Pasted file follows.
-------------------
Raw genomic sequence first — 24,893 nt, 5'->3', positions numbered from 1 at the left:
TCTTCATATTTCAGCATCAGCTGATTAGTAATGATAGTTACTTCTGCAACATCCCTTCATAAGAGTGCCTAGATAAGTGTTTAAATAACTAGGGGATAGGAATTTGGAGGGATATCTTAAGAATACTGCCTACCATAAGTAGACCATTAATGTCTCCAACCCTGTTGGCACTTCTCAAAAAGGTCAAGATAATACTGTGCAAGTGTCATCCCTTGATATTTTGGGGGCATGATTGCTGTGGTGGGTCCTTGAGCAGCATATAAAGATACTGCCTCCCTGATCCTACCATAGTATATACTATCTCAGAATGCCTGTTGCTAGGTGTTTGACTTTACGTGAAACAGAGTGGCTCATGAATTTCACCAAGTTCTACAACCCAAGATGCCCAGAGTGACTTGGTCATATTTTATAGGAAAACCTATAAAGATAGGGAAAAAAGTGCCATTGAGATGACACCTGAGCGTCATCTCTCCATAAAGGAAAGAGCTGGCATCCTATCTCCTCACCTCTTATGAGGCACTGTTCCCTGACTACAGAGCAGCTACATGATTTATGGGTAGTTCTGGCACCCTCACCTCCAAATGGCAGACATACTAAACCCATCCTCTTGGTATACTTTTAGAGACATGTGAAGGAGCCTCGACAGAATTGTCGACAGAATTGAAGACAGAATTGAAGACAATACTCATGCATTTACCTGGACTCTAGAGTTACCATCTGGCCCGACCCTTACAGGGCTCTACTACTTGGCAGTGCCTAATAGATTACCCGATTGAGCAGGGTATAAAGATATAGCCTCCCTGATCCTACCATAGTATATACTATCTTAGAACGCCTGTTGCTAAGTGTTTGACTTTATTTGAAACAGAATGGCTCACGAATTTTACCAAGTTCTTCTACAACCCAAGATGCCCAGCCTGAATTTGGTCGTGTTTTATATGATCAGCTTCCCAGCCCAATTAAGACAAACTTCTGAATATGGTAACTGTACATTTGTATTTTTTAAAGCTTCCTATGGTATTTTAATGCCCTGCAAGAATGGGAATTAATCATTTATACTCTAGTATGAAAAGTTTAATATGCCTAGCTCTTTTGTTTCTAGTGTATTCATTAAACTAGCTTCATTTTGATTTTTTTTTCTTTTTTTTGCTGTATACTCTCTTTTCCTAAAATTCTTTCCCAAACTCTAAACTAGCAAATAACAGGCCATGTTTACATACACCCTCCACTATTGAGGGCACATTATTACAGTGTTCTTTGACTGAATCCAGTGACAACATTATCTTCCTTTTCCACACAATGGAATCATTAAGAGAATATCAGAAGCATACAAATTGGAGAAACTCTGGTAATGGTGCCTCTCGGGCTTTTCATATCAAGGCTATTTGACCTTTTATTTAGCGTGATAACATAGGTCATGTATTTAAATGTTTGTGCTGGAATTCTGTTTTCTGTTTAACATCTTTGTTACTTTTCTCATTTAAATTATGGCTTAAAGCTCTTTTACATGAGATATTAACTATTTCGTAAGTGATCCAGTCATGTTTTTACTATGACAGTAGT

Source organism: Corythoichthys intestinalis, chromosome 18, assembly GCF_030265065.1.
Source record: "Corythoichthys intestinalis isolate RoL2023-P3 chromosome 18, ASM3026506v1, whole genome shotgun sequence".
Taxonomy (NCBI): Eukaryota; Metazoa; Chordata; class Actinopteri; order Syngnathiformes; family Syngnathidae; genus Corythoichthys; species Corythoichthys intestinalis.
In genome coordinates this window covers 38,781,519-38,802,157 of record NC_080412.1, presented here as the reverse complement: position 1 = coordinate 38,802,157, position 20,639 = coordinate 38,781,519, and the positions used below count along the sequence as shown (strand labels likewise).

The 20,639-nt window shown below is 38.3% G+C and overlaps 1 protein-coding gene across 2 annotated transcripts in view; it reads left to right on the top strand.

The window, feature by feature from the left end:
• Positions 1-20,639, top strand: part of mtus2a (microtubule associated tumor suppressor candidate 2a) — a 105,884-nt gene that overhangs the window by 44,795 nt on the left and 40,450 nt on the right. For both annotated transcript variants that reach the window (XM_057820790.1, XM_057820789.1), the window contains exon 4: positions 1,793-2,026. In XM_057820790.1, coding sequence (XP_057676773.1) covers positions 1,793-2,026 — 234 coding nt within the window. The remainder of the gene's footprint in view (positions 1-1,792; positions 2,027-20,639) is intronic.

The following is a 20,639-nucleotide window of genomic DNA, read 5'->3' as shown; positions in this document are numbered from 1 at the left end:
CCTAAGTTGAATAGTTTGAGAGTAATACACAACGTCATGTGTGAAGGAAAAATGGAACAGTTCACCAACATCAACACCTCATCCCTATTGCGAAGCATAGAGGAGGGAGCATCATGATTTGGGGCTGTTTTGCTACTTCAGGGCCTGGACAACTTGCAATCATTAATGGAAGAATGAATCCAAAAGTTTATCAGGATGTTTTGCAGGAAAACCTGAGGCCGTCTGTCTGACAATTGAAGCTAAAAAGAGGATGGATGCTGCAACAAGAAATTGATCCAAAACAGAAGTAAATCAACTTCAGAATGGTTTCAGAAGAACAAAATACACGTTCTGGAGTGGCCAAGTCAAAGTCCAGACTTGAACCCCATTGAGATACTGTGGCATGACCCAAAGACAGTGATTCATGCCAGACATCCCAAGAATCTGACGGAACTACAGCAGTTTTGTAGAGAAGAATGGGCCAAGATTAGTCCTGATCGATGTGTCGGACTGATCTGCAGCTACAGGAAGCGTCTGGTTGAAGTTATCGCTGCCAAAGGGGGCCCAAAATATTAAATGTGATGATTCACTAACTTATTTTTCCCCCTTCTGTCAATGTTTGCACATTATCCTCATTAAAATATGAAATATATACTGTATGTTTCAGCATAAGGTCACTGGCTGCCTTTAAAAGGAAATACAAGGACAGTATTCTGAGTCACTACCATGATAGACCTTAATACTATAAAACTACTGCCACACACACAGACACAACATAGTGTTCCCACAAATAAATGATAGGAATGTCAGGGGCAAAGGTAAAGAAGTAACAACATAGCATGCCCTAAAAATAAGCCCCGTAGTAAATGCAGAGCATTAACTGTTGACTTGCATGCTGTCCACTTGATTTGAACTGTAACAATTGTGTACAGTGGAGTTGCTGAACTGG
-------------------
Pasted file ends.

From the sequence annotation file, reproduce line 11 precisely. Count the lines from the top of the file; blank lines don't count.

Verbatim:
CCTAAGTTGAATAGTTTGAGAGTAATACACAACGTCATGTGTGAAGGAAAAATGGAACAGTTCACCAACATCAACACCTCATCCCTATTGCGAAGCATAGAGGAGGGAGCATCATGATTTGGGGCTGTTTTGCTACTTCAGGGCCTGGACAACTTGCAATCATTAATGGAAGAATGAATCCAAAAGTTTATCAGGATGTTTTGCAGGAAAACCTGAGGCCGTCTGTCTGACAATTGAAGCTAAAAAGAGGATGGATGCTGCAACAAGAAATTGATCCAAAACAGAAGTAAATCAACTTCAGAATGGTTTCAGAAGAACAAAATACACGTTCTGGAGTGGCCAAGTCAAAGTCCAGACTTGAACCCCATTGAGATACTGTGGCATGACCCAAAGACAGTGATTCATGCCAGACATCCCAAGAATCTGACGGAACTACAGCAGTTTTGTAGAGAAGAATGGGCCAAGATTAGTCCTGATCGATGTGTCGGACTGATCTGCAGCTACAGGAAGCGTCTGGTTGAAGTTATCGCTGCCAAAGGGGGCCCAAAATATTAAATGTGATGATTCACTAACTTATTTTTCCCCCTTCTGTCAATGTTTGCACATTATCCTCATTAAAATATGAAATATATACTGTATGTTTCAGCATAAGGTCACTGGCTGCCTTTAAAAGGAAATACAAGGACAGTATTCTGAGTCACTACCATGATAGACCTTAATACTATAAAACTACTGCCACACACACAGACACAACATAGTGTTCCCACAAATAAATGATAGGAATGTCAGGGGCAAAGGTAAAGAAGTAACAACATAGCATGCCCTAAAAATAAGCCCCGTAGTAAATGCAGAGCATTAACTGTTGACTTGCATGCTGTCCACTTGATTTGAACTGTAACAATTGTGTACAGTGGAGTTGCTGAACTGG